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A chimaeric-pattern flap design for implantable Doppler surrogate monitoring: A novel placement technique

Authors
  • Kim, Jeong Tae
  • Ho, Samuel Y.M.
  • Kim, Youn Hwan1, 2, 3, 4, 5, 6
  • 1 Department of Plastic and Reconstructive Surgery
  • 2 College of Medicine
  • 3 Hanyang University
  • 4 Section of Plastic and Reconstructive Surgery
  • 5 Department of General Surgery
  • 6 Tan Tock Seng Hospital
Type
Published Article
Journal
Journal of Plastic Reconstructive & Aesthetic Surgery
Publisher
Elsevier
Publication Date
Jan 01, 2013
Accepted Date
Oct 28, 2013
Volume
67
Issue
2
Pages
190–197
Identifiers
DOI: 10.1016/j.bjps.2013.10.045
Source
Elsevier
Keywords
License
Unknown

Abstract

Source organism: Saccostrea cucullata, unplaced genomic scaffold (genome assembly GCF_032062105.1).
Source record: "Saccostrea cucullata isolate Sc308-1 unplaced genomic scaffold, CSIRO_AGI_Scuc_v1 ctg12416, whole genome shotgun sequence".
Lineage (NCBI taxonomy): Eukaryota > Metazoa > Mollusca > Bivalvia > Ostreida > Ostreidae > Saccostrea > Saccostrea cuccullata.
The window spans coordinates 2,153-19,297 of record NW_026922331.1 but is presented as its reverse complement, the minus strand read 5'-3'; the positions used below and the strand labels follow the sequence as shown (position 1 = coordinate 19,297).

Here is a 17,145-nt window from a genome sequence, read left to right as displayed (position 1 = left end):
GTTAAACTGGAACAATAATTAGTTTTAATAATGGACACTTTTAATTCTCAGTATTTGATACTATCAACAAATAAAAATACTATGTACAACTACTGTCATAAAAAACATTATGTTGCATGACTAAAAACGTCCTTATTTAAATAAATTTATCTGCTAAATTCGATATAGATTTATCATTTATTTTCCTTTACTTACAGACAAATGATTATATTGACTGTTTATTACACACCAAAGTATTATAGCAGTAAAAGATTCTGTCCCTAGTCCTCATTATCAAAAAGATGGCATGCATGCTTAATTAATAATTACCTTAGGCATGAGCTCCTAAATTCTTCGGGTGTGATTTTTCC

Introduction and aimPostoperative flap monitoring is a vital aspect of free tissue transfer in order to detect early vascular compromise and to enable early flap salvage. The implantable Doppler monitoring system is one of many monitoring devices used to ensure accuracy and reduce unnecessary flap explorations. However, there are a number of concerns with its use, namely tension on the anastomosis, possible vessel constriction and false-negative detection. This study aimed to alleviate these concerns, by introducing a new method of placing the implantable Doppler probe on the adjacent vessel limb of a chimaeric flap. This is illustrated by a case series of chimaeric free tissue flaps that allow this surrogate placement of the Doppler probe. MethodsThe flap is raised in a chimaeric fashion, with a main perforator pedicle to the skin or muscle paddle for the main reconstructive purpose and a side branch from the main pedicle going to a smaller adipofascial or muscle flap for monitoring. This branch vascular pedicle leading to the chimaeric tissue is kept sufficiently long to enable placement of the Doppler cuff and prevent turbulence. The probe of a Cook-Swartz implantable Doppler system is placed around the branch pedicle, approximately 5 mm from the branching point, and secured with a vessel clip. This is then secured away from the major vessels of the main free flap. Removal of the probe's crystal and wire is easily done with a single gentle traction on postoperative day 7. ResultsFive cases of chimaeric free flaps were performed with this manoeuvre: three thoracodorsal perforator chimaeric flaps for head-and-neck or extremity reconstruction, one latissimus dorsi neuromuscular chimaeric flap for facial reanimation and one digastric lymph node transfer for the treatment of lower limb lymphoedema. The Doppler system showed a low but sustained oscillating flow in all cases indicating vascular patency, with minimal flow interference from other large-calibre vessels. There was no discernible kinking on the anastomosis. There were no complications encountered during probe removal. This postoperative monitoring manoeuvre was done successfully with good results. ConclusionThe monitoring equipment is very sensitive to any flow disturbance due to positional changes in the head-and-neck region or the extremities and is able to detect flow changes in buried flaps postoperatively. Chimaeric flap composition is easier now than before because of perforator-oriented pedicle dissection, and surrogate Doppler monitoring is one more application of the chimaeric flap. This novel chimaeric fashion of implantable Doppler probe placement is a good surrogate measure of flow in the main pedicle.

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